Adoption Analysis

The Pallet Transaction History Report was released on January 3rd of this year. After a few months, we deployed a tool for analyzing our application usage logs called Kibana. The reporting team was curious to see how our customers had actually adopted the Pallet Transaction History Report. We were disappointed to find out that this rollout hadn’t made any impact (please see graphs below). Our users were still using the Inventory Transaction History Report for their pallet specific queries. But what was cool now was that we had data. We could analyze how our system was being used. We could run experiments to see if we can increase adoption of the new report since it addresses an important use case.

Adoption Experiments

So on March 2nd, 2015, a few of months after the initial rollout, we used UserVoice to communicate with our users that this new feature was available and that it could be used to diagnose problems on any pallet in their warehouse. We started to notice a downward slope of the usage of the Inventory Transaction History Report with only a pallet specified. But this still wasn’t enough. The pallet specific case was still the majority of the usage. So on March 29, 2015, we rolled out a helpful message on the Inventory Transaction History Report that prompted you to use the new report whenever it detected that you only specified the pallet number. We saw a significant reduction in the following week. This pattern continued and the usage of the Pallet Transaction History Report kept increasing. Finally we were able to get this report adopted by our userbase. Success!

An overview of the adoption experiments that we ran and how it impacted the usage of the Inventory Transaction History Report.

An overview of the adoption experiments that we ran and how it impacted the usage of the Inventory Transaction History Report.

Pallet Number Specified with Other Parameters

Number of times the pallet number was specified (along with other parameters) when running the Inventory Transaction History Report.

Only Pallet Number Specified

Number of times only the pallet number was specified when running the Inventory Transaction History Report. Its clear that this scenario was the majority of the usage.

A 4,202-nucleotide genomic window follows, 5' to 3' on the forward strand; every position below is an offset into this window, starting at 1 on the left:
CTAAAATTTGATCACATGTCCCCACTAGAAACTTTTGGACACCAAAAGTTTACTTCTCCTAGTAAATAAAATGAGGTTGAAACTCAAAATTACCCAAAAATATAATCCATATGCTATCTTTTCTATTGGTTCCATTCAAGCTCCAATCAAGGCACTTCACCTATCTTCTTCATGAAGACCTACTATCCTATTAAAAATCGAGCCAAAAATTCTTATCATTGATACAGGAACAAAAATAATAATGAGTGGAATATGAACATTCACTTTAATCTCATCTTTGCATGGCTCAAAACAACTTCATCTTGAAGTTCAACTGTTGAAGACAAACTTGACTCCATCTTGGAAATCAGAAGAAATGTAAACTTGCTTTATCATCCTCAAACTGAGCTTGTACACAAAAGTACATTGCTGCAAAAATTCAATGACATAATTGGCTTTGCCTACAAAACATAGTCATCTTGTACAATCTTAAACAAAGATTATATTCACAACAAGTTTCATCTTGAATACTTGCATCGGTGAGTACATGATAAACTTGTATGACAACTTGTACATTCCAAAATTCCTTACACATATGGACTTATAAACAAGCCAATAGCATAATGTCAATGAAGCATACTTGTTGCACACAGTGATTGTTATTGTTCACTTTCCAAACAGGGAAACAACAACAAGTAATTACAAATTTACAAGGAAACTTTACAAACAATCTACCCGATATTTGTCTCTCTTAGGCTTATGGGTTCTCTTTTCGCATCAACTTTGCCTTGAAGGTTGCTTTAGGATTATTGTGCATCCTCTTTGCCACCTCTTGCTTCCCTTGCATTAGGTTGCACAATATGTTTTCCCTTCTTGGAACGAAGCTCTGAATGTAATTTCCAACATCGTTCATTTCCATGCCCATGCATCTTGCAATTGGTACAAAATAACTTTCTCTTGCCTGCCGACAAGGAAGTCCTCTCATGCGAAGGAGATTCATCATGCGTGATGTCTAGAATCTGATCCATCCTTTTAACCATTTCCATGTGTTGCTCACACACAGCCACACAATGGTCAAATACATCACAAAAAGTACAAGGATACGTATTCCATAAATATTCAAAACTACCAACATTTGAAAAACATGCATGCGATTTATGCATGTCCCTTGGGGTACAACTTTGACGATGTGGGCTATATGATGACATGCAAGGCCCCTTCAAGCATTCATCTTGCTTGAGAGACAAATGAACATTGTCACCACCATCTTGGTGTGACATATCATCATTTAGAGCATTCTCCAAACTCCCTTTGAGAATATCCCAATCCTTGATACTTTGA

Pallet Number Not Specified

Number of times other parameters were specified excluding the pallet number.

Pallet Transaction History Report Usage

Number of times that the Pallet Transaction History Report was accessed per week. The success of the adoption is clear based on the increasing usage over time.

Conclusion

Domain-driven design, or more commonly known as DDD, is a cornerstone of how we develop our products at Nulogy. The supply chain and logistics industry presents us with a complex domain and without the wisdom of DDD, our software would not be as agile and scalable as it is today.

Through this story of our Pallet Transaction History Report rollout, I present to you another kind of DDD, one that I feel is more and more important. Data-driven decisions. Without it, we may have never known whether we should try and increase adoption of the Pallet Transaction History Report. Without it, we may have never known whether we were actually able to improve our users’ experience.

When empowered with the data, you can make the right decisions. You can formulate the best strategies. There are no distortions. No he said she said. Just the facts. Steve Jobs famously said, “Stay Hungry. Stay Foolish.” I interpret that as stay hungry for the data because you can never have enough. And stay foolish by being humble in your views because you can never be too certain. There will always come newer, and better data to describe this beautiful place we live in.

"Stay Hungry. Stay Foolish." - Steve Jobs